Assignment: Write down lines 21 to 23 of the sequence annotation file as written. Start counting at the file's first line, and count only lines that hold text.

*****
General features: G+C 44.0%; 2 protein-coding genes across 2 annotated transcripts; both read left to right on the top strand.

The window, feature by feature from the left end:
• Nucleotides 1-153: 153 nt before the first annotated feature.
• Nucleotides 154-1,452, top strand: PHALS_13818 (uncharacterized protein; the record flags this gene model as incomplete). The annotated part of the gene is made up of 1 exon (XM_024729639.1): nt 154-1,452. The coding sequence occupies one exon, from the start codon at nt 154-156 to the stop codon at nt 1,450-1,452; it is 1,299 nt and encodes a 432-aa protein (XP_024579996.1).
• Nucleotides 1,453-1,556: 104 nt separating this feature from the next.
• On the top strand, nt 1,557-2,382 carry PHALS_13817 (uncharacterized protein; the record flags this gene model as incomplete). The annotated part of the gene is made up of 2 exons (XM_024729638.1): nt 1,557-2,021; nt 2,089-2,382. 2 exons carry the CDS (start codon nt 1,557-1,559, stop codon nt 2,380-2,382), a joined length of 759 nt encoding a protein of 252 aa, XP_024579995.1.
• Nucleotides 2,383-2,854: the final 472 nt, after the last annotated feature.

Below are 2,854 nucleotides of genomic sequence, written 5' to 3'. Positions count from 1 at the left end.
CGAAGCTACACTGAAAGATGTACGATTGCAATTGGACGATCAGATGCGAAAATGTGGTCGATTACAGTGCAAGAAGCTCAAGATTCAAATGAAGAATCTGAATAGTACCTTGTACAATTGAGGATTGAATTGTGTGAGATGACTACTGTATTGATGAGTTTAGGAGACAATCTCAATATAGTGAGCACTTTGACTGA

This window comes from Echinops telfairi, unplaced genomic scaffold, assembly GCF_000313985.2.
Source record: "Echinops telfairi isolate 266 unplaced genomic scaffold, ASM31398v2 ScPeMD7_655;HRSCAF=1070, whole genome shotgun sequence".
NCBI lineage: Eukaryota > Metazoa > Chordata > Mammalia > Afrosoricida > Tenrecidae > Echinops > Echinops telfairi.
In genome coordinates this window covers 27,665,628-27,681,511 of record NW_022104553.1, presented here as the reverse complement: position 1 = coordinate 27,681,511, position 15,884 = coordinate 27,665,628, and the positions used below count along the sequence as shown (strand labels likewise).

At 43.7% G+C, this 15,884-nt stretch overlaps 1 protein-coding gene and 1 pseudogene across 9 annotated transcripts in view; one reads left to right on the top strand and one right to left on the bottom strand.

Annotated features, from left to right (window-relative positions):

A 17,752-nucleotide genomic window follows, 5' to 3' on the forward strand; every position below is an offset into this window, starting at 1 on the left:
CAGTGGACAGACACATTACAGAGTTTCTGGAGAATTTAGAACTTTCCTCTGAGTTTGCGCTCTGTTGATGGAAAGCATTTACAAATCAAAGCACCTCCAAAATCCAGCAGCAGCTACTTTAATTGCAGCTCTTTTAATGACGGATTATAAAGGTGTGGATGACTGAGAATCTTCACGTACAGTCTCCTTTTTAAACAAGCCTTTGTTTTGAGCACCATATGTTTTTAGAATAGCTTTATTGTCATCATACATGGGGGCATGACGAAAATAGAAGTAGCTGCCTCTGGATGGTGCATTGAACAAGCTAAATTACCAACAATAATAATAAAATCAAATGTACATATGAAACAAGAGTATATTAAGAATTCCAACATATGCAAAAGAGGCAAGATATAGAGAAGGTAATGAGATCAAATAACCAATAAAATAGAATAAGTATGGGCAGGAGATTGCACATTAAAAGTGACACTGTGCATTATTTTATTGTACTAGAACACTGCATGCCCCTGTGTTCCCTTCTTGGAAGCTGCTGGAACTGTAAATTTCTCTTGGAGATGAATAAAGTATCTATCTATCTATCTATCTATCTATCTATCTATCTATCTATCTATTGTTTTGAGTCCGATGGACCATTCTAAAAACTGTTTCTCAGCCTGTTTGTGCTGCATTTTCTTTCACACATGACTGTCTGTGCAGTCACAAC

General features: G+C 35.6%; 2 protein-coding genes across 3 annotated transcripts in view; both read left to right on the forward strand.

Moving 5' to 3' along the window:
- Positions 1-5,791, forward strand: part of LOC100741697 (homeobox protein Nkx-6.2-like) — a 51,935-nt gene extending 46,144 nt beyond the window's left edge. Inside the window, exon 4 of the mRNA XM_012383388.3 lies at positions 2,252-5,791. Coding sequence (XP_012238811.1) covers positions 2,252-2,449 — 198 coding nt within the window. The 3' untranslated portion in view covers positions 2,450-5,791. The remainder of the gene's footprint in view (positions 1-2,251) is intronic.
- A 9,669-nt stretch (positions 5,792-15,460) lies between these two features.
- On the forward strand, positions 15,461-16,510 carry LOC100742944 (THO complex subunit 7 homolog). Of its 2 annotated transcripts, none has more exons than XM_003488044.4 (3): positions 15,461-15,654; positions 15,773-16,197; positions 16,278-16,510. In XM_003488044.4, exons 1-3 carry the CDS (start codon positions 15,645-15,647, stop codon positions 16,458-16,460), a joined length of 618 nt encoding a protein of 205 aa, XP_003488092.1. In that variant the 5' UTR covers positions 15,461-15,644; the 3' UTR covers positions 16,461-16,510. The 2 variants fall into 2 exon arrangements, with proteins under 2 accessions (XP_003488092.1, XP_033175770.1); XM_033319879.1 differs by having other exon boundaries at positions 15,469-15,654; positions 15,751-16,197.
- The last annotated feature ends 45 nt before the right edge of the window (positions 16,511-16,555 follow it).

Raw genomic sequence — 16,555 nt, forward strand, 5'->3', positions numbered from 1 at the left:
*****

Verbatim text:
- A 9,669-nt stretch (positions 5,792-15,460) lies between these two features.
- On the forward strand, positions 15,461-16,510 carry LOC100742944 (THO complex subunit 7 homolog). Of its 2 annotated transcripts, none has more exons than XM_003488044.4 (3): positions 15,461-15,654; positions 15,773-16,197; positions 16,278-16,510. In XM_003488044.4, exons 1-3 carry the CDS (start codon positions 15,645-15,647, stop codon positions 16,458-16,460), a joined length of 618 nt encoding a protein of 205 aa, XP_003488092.1. In that variant the 5' UTR covers positions 15,461-15,644; the 3' UTR covers positions 16,461-16,510. The 2 variants fall into 2 exon arrangements, with proteins under 2 accessions (XP_003488092.1, XP_033175770.1); XM_033319879.1 differs by having other exon boundaries at positions 15,469-15,654; positions 15,751-16,197.
- The last annotated feature ends 45 nt before the right edge of the window (positions 16,511-16,555 follow it).